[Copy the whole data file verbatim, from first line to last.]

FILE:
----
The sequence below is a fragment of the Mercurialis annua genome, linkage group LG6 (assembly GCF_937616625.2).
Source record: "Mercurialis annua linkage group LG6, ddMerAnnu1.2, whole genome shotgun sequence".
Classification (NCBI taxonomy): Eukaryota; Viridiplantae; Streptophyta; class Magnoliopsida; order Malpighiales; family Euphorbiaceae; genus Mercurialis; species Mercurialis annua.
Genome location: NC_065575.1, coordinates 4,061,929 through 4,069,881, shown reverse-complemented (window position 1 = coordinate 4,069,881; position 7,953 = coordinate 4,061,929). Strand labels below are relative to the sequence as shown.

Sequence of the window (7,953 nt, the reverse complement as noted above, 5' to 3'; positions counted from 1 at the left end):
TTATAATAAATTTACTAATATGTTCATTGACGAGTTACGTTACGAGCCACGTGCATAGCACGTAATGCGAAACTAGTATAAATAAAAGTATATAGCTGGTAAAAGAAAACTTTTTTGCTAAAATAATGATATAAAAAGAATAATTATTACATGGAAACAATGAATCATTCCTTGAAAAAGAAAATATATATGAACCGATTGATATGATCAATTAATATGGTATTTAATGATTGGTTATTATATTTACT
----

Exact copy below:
The sequence below is a fragment of the Mercurialis annua genome, linkage group LG6 (assembly GCF_937616625.2).
Source record: "Mercurialis annua linkage group LG6, ddMerAnnu1.2, whole genome shotgun sequence".
Classification (NCBI taxonomy): Eukaryota; Viridiplantae; Streptophyta; class Magnoliopsida; order Malpighiales; family Euphorbiaceae; genus Mercurialis; species Mercurialis annua.
Genome location: NC_065575.1, coordinates 4,061,929 through 4,069,881, shown reverse-complemented (window position 1 = coordinate 4,069,881; position 7,953 = coordinate 4,061,929). Strand labels below are relative to the sequence as shown.

Sequence of the window (7,953 nt, the reverse complement as noted above, 5' to 3'; positions counted from 1 at the left end):
TTATAATAAATTTACTAATATGTTCATTGACGAGTTACGTTACGAGCCACGTGCATAGCACGTAATGCGAAACTAGTATAAATAAAAGTATATAGCTGGTAAAAGAAAACTTTTTTGCTAAAATAATGATATAAAAAGAATAATTATTACATGGAAACAATGAATCATTCCTTGAAAAAGAAAATATATATGAACCGATTGATATGATCAATTAATATGGTATTTAATGATTGGTTATTATATTTACT